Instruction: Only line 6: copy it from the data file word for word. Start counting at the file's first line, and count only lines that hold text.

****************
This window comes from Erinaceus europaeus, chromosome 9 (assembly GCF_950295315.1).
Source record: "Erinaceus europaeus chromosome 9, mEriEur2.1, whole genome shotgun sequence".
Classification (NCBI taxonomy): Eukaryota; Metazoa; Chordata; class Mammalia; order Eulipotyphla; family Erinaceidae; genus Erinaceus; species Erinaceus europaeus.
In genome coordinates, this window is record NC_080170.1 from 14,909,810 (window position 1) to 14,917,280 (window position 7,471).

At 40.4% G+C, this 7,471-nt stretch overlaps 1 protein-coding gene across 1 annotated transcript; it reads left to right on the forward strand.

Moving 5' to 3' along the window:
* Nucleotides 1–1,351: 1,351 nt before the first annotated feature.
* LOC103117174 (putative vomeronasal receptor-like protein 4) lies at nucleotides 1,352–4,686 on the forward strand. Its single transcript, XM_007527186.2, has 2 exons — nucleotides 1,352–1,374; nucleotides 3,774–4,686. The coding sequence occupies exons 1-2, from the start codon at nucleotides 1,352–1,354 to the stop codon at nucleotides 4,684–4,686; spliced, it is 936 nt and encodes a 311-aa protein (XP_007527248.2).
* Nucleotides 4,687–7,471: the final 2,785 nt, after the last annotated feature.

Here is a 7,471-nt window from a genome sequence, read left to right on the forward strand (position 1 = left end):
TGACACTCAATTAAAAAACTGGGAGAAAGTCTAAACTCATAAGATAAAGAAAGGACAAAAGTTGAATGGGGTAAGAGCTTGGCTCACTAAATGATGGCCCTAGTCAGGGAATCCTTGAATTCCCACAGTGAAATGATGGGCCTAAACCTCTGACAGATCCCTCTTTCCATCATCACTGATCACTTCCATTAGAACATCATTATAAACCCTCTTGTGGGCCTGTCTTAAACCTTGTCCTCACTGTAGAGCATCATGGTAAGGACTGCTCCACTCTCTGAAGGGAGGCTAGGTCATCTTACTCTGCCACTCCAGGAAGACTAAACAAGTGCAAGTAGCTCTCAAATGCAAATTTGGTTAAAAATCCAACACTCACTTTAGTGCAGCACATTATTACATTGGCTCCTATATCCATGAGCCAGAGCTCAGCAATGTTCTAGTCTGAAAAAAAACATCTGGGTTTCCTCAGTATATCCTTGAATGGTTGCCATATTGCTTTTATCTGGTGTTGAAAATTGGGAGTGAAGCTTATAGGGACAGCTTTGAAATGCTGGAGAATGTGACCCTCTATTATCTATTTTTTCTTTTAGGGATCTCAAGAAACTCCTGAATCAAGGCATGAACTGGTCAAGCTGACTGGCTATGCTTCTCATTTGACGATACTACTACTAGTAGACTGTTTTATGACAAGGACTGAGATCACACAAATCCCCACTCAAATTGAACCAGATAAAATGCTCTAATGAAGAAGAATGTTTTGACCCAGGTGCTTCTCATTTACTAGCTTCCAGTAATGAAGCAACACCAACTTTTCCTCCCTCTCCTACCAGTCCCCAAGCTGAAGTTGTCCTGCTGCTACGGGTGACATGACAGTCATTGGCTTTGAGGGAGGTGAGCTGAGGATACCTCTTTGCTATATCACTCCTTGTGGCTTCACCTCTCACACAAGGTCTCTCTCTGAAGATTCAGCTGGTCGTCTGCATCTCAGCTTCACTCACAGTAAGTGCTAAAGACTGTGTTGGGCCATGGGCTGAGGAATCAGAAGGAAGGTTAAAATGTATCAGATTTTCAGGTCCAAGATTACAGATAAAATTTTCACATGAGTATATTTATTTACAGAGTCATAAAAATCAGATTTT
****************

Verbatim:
Moving 5' to 3' along the window: